Everything you need to know about your Zanzibar holiday
Welcome to Discover Africa’s Zanzibar holiday guide. A Zanzibari holiday offers the intrepid traveler the best that Africa’s coastal destinations have to offer. From the legendary Stone Town with its intriguing history to its pristine coastlines with tropical beaches. Curate your holiday experience and let us do the rest for you. It couldn’t be easier.
Few world destinations conjure such exotic visions as the spice islands of Zanzibar. Look beyond its postcard-perfect beaches, turquoise seas, and stunning luxury lodges and this archetypal island paradise is so much more than it first appears.
Beneath the tranquil surface, a fascinating and turbulent past lies veiled; whispers of a time when giraffes were sent as gifts by sultans and spices were worth much more than gold.
The frenetic focal point of African, Arabian, Indian, and Persian trade for over a millennium, this East African archipelago has harbored Portuguese carracks bound for India and been the staging post for some of the Victorian era’s greatest explorers – David Livingstone and Henry Morton Stanley to name just two. But it’s not only sultans and sailors and dhows stuffed with spice, Zanzibar’s enchanting history has a dark side too. For hundreds of years, her crowded slave market was the grim epicenter of a vast network that stretched inland to the shores of Lake Tanganyika, south around the Cape Peninsula, and northwards to Oman and the date palms of Arabia
Today, evidence of this rich, troubled history can be readily found in Stone Town’s unique mix of Swahili, Arabic, and Indian architecture, the thought-provoking museums, the fusion of fragrant cooking styles, and, of course, the ever-present scent of spices caught on the passing breeze.
Visitors can enjoy locally-guided spice tours, cooking classes, stylish boutiques, and colorful markets awash with hand-crafted silver jewelry, leather goods, and clothes. Away from the bustle of Zanzibar Town, the islands’ beaches are some of the best in the world and offshore there’s scuba diving with turtles or whale sharks, and sunset dhow cruises to deserted, tidal sandbars.
On the archipelago’s three larger islands you’ll find a range of lodges and activities for every dream and budget. The main Zanzibar Island (proper name ‘Unguja’) is the largest and busiest, then Pemba to the north with its excellent diving and laid back vibe, and finally the more exclusive Mafia Island in the far south – the best place to see hatching turtles (between June and September). Between these main landmasses, a scattering of smaller isles shelter protected reefs and some of the most stunning barefoot luxury resorts in the world.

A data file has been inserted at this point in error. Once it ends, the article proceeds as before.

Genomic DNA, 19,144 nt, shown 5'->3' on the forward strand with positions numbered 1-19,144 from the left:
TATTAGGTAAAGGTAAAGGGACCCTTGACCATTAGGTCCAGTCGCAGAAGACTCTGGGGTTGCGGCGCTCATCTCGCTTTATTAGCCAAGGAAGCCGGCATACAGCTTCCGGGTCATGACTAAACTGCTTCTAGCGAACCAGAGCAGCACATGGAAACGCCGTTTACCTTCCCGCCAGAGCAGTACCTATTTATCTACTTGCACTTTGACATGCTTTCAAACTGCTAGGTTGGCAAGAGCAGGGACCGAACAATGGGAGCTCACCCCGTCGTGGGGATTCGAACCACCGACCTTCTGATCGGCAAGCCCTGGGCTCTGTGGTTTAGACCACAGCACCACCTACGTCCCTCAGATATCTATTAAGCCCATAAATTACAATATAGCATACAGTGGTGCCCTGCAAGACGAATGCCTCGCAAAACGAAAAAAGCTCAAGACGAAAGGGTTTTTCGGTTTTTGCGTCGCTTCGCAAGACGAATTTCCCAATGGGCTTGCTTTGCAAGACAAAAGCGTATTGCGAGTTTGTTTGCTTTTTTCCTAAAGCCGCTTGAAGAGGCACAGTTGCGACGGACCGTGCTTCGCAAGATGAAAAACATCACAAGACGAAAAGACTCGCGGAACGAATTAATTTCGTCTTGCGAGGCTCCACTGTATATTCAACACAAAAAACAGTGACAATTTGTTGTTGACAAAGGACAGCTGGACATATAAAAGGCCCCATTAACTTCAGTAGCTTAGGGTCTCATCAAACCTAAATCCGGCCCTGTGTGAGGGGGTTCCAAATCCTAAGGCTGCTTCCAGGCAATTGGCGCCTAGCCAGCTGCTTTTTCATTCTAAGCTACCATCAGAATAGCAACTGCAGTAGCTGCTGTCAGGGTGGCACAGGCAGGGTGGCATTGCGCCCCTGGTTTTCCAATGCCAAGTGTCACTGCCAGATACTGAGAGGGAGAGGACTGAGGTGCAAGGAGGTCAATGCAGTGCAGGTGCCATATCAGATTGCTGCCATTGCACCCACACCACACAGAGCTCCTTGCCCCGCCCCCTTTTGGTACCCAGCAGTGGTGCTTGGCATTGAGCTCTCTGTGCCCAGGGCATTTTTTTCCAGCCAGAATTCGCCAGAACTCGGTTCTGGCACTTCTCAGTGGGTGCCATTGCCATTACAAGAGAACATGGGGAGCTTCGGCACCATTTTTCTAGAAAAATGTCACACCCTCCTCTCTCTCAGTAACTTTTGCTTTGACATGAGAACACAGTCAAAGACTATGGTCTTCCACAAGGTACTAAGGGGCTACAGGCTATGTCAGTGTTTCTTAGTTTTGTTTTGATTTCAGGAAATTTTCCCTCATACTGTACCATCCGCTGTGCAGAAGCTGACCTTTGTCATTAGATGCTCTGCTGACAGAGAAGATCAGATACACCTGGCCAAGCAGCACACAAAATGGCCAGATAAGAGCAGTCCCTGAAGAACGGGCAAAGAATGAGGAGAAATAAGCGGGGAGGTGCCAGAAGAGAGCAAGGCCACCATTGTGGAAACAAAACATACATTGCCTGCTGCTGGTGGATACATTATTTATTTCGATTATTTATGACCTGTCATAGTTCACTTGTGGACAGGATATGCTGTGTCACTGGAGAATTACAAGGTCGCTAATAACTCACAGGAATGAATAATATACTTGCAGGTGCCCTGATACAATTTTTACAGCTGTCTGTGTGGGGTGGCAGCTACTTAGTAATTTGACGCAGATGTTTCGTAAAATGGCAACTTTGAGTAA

A holiday to Zanzibar isn’t just a holiday to any tropical island, but a unique blend of cultures and experiences, a chance to bask in an ancient archipelago with a still-tangible history like no other in the world.
Zanzibar’s islands have been inhabited for many hundreds of years and although ancient records refer to imported elephants and other iconic species, you won’t find any of Africa’s major land mammals here today.
For the best chance of seeing Zanzibar’s smaller, rarer and in some cases, endemic species, head to Jozani Forest Reserve just south of Zanzibar Town or Ngezi Forest Reserve on Pemba Island. Jozani is home to the fabulous Kirk’s red colobus monkey, which with its distinctive grey tufts and ochre-red back is one of the rarest sights in Africa. Even rarer, and much harder to spot, are the diminutive Zanzibar suni, Ader’s duiker and Pemba blue duiker, all species of antelope found only in the archipelago. The Pemba flying fox (really a huge fruit bat with a wingspan over 1.5m) is another native to the northernmost island, while Chumbe and Chapwani Islands are known for their giant coconut crabs, and nearby Changu (Prison Island) for its resident (though introduced) giant tortoises. Over 200 species of bird have also been recorded across the islands, including the Pemba sunbird and Pemba scops owl, both endemic to Pemba Island.
Beyond the mangrove and coconut forests, shallow tidal lagoons give way to stunning coral reefs and beneath the waves, a whole new world unfolds. Zanzibar is a breath-taking destination for diving and snorkeling, though overfishing and careless management have damaged some areas. Chumbe Island, south of Zanzibar Town, has a protected reef that is reserved for snorkeling only. For diving, the best sites are off Pemba and Mafia – the former known for its spectacular wall dives and open-ocean pelagic fish and the latter for Chole Bay, arguably the best coral garden in East Africa. Visit Mafia between September and March and you’ll also have the chance to swim with whale sharks, while from June to September nearby Juani Island hosts one of the world’s most special sights – the mad seaward dash of hatching turtles.
Best Places to go in Zanzibar